A pioneer on the French Driver Monitoring System (DMS) market, the young innovative company INNOV+ began its innovation journey in 2014. It has since come a long way and diversified its activities, always with development in mind. innovative solutions serving driver safety and comfort, largely based on AI algorithms.
Previously hosted in Gif-sur-Yvette in the premises of Centrale SupElec, INNOV+ moved on November 30 a few hundred meters away, to the premises of the Ferme du Moulon. With a dozen full-time employees, the company achieves a turnover close to a million euros thanks to the AI solutions it develops for driver safety, but also for consulting missions. which it carries out at the request of manufacturers and equipment manufacturers. To accelerate its development, INNOV+ recently launched a series A fundraising campaign for an amount of €5 million, which it hopes to see completed by the end of this first quarter of 2024.
At the beginning of January, the company presented to global equipment manufacturers, at CES in Las Vegas, its latest innovations, and in particular its “robotic head” allowing it to reproduce the head and eye movements of a driver. Stéphane Arnoux, co-founder and CEO of INNOV+, tells us more about this new feature, but also about all the advances made by the company since its creation in 2014, as well as its current projects.
Engineering Techniques: You co-founded INNOV+ with Patrice Lacroix in 2014. How did you meet, and how did this entrepreneurial adventure begin for you?
Stéphane Arnoux : The meeting took place a long time ago…! We actually grew up at school together, from middle school to baccalaureate, and even up to a course in electronics at Bac+2. I then went to business school, and my partner continued his studies in electronics. We lost touch for about fifteen years. However, we ended up meeting again around our thirties during the Motor Show: Patrice managed the access controls for the event, and I was present there due to my professional duties. within a Bosch subsidiary.
We both began to work together, then decided, when we turned forty, to start a business together. Our profiles seemed very complementary to us, Patrice with his “tech” skills and me with my “business” profile.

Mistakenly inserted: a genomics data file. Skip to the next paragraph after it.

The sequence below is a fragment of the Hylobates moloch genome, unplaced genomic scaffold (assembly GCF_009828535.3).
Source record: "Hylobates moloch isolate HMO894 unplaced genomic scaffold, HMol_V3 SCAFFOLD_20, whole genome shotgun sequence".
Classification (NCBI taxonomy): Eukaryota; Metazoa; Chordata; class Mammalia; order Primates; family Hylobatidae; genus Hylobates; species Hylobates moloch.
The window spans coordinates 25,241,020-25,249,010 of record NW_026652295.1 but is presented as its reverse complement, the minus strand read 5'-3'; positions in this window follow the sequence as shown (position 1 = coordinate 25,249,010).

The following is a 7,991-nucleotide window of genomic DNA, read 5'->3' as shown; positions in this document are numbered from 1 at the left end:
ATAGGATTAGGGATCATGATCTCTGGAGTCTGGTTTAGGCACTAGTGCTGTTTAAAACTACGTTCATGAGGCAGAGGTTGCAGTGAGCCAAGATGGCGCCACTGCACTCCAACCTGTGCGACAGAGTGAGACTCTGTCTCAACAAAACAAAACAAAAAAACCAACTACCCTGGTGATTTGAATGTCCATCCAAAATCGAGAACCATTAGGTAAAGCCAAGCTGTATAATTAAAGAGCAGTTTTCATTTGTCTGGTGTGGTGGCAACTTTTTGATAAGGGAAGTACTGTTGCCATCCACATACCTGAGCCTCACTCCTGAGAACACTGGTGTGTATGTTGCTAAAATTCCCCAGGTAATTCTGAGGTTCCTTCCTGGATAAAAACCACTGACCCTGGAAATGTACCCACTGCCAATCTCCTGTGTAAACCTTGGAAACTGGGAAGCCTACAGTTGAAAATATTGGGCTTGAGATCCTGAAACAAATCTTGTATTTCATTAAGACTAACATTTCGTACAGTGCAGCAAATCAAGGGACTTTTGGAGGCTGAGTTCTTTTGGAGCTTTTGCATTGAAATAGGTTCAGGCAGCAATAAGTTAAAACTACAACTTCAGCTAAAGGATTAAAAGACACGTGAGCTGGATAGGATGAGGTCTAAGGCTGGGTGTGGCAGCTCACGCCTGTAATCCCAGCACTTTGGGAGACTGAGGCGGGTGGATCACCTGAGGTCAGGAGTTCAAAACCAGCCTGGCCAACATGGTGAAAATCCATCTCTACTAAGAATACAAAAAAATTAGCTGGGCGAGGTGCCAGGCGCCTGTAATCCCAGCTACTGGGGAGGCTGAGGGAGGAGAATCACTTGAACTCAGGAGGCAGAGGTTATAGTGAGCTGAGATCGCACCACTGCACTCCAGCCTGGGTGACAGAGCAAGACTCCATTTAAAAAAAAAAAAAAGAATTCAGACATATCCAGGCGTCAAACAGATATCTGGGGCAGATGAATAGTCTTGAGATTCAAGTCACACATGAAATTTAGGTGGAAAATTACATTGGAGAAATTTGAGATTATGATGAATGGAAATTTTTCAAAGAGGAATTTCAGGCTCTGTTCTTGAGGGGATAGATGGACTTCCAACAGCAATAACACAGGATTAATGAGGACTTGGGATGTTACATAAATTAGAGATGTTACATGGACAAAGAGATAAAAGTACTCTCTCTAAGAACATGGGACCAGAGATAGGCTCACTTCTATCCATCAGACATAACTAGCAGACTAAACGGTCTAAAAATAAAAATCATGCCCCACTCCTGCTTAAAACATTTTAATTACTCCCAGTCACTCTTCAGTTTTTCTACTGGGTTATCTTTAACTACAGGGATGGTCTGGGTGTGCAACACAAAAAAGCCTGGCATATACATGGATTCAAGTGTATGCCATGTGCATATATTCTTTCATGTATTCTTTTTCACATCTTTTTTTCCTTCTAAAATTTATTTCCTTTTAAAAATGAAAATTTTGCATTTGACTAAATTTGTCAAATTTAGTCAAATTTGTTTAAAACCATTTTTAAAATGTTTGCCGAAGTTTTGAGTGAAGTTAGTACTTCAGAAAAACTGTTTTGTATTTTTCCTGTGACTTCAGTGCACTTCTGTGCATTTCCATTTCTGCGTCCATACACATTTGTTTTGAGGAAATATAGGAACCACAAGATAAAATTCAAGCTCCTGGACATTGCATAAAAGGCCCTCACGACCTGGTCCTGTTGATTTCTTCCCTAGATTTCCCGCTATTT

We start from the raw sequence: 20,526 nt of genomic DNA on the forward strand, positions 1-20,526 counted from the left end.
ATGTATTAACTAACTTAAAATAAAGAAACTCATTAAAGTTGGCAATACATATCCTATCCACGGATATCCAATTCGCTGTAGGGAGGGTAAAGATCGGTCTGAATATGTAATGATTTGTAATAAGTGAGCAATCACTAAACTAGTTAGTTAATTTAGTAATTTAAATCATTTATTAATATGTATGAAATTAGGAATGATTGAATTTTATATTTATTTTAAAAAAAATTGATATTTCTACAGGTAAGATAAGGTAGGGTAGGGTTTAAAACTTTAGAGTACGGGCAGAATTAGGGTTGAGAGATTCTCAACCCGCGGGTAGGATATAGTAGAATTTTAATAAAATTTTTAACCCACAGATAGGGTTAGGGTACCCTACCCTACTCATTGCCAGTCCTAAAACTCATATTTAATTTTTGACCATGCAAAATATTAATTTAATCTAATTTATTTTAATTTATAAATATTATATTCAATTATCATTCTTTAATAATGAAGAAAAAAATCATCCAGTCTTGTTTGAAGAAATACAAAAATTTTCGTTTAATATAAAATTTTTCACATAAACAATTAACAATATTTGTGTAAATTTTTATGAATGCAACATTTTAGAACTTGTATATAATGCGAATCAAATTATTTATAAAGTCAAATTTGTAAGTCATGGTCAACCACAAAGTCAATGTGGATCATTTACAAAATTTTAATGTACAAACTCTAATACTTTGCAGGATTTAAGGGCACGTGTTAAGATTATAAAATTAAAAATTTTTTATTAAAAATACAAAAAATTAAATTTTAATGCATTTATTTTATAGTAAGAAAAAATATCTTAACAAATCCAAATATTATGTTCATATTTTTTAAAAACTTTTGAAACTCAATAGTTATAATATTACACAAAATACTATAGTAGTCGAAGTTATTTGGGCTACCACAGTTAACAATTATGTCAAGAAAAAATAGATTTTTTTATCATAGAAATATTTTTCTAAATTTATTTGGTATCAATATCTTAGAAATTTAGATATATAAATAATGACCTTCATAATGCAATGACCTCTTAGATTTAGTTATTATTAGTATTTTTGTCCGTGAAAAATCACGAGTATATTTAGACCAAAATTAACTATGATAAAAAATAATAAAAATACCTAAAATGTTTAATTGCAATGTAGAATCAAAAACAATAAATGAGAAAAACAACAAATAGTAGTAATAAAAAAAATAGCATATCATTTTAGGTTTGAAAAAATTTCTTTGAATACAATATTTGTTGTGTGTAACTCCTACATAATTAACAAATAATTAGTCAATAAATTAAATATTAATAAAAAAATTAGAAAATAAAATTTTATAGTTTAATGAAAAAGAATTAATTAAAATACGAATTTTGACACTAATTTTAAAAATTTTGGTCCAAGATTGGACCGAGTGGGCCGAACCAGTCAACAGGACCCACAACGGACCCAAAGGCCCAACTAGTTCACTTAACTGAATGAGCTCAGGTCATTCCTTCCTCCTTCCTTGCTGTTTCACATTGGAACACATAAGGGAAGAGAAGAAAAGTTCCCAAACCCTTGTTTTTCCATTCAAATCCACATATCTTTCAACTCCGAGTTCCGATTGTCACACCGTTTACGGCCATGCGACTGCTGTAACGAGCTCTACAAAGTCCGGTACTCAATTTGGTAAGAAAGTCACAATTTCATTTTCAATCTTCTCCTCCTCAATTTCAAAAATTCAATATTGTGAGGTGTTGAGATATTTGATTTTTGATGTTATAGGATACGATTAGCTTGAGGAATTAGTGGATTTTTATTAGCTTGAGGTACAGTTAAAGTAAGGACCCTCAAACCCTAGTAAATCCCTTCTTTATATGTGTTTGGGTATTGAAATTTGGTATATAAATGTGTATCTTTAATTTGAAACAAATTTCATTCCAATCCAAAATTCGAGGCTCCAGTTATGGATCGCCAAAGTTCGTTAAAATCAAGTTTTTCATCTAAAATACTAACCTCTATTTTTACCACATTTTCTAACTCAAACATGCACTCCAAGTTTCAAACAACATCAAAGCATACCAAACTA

Our ambition, with INNOV+, was to create innovative software, in a field that was historically mine: that of the automobile. Very quickly, we started building prototypes on Android, while realizing the potential interest of optical sensors for sleep detection. We thus made a strategic pivot, and INNOV+ became a start-up in 2014.
Who accompanied you in this shift that you decided to make? What were the next steps?
We benefited from an incubation phase at IncubAlliance. We are also surrounded by the expert skills of SupOptique in order to design a specific optical sensor, operating in the near infrared to allow us to analyze the eyes of drivers behind sunglasses or even at night. At the same time, we embarked on the development of an algorithm for tracking head movements and eye rhythm, with the aim of detecting microsleeps, but also distractions. This is to be able to broadcast visual and audible alerts in the passenger compartment of a vehicle in the event of drowsiness or inattention on the part of the driver. For six years, we combined hard- and software development, in order to achieve our proof of concept. We then experimented with this POC on Transdev coaches, on Total trucks, or even utility vehicles from Enedis, GRTGaz, Vinci and Bouygues.
We finally came up with two versions of hardware and also created the Toucango brand, in order to offer a traveling companion to drivers.
We also tried to industrialize the technology to the level hardware, just before the health crisis. COVID was unfortunately a barrier to the “go to market” that we intended to achieve for vehicle fleets. However, we have already been working since 2015 for PSA, now Stellantis, on the integration of this sensor type in the dashboards, in order to make it a Driver Monitoring System (DMS), in line with ADAS (Advanced Driver Assistance System). This new type of system was made compulsory by the EU in 2019, for all vehicles registered from 2025.
How does this type of system work?
A DMS first includes a near-infrared camera, equipped with LEDs responsible for illuminating the scene, night and day in order to more easily follow eye rhythm and head dynamics. This camera module is placed in the axis of the steering wheel and connected to the vehicle’s ADAS computer. This calculator is equipped with software responsible for analyzing the dynamics of the gaze and face, what we call the gaze. This is how the DMS is able to detect distractions or microsleeps which are the beginnings of drowsiness. The software characterizes these alerts and sends the information to the computer. It is then up to him, depending on the programming made by the manufacturer, to send audible and visual alerts, or even vibrations in the seats.